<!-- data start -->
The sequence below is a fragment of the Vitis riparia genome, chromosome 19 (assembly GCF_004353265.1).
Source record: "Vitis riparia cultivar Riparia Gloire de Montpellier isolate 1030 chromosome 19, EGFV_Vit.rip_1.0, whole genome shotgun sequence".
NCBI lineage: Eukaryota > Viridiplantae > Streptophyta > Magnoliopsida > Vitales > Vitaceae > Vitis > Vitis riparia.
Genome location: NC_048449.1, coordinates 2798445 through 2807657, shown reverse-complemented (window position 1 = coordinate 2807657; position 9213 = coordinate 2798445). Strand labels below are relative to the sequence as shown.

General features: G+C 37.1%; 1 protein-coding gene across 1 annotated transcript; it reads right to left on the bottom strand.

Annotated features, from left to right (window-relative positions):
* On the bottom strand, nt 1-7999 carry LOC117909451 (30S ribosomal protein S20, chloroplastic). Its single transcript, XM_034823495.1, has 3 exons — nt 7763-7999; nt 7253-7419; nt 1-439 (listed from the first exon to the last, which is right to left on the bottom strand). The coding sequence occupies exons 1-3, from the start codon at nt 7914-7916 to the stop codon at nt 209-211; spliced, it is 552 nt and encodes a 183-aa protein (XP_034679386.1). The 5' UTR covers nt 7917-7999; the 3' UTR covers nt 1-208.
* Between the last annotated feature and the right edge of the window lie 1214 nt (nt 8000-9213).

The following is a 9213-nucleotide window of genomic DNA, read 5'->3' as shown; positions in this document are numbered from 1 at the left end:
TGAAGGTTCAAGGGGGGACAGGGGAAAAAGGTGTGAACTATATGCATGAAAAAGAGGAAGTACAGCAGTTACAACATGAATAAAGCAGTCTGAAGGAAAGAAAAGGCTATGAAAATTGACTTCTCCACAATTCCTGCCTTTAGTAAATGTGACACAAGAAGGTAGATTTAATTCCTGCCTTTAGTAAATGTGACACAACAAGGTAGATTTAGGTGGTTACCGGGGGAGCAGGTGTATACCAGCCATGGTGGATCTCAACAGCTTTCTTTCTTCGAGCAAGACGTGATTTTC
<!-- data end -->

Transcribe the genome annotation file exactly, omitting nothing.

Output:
The sequence below is a fragment of the Vitis riparia genome, chromosome 19 (assembly GCF_004353265.1).
Source record: "Vitis riparia cultivar Riparia Gloire de Montpellier isolate 1030 chromosome 19, EGFV_Vit.rip_1.0, whole genome shotgun sequence".
NCBI lineage: Eukaryota > Viridiplantae > Streptophyta > Magnoliopsida > Vitales > Vitaceae > Vitis > Vitis riparia.
Genome location: NC_048449.1, coordinates 2798445 through 2807657, shown reverse-complemented (window position 1 = coordinate 2807657; position 9213 = coordinate 2798445). Strand labels below are relative to the sequence as shown.

General features: G+C 37.1%; 1 protein-coding gene across 1 annotated transcript; it reads right to left on the bottom strand.

Annotated features, from left to right (window-relative positions):
* On the bottom strand, nt 1-7999 carry LOC117909451 (30S ribosomal protein S20, chloroplastic). Its single transcript, XM_034823495.1, has 3 exons — nt 7763-7999; nt 7253-7419; nt 1-439 (listed from the first exon to the last, which is right to left on the bottom strand). The coding sequence occupies exons 1-3, from the start codon at nt 7914-7916 to the stop codon at nt 209-211; spliced, it is 552 nt and encodes a 183-aa protein (XP_034679386.1). The 5' UTR covers nt 7917-7999; the 3' UTR covers nt 1-208.
* Between the last annotated feature and the right edge of the window lie 1214 nt (nt 8000-9213).

The following is a 9213-nucleotide window of genomic DNA, read 5'->3' as shown; positions in this document are numbered from 1 at the left end:
TGAAGGTTCAAGGGGGGACAGGGGAAAAAGGTGTGAACTATATGCATGAAAAAGAGGAAGTACAGCAGTTACAACATGAATAAAGCAGTCTGAAGGAAAGAAAAGGCTATGAAAATTGACTTCTCCACAATTCCTGCCTTTAGTAAATGTGACACAAGAAGGTAGATTTAATTCCTGCCTTTAGTAAATGTGACACAACAAGGTAGATTTAGGTGGTTACCGGGGGAGCAGGTGTATACCAGCCATGGTGGATCTCAACAGCTTTCTTTCTTCGAGCAAGACGTGATTTTC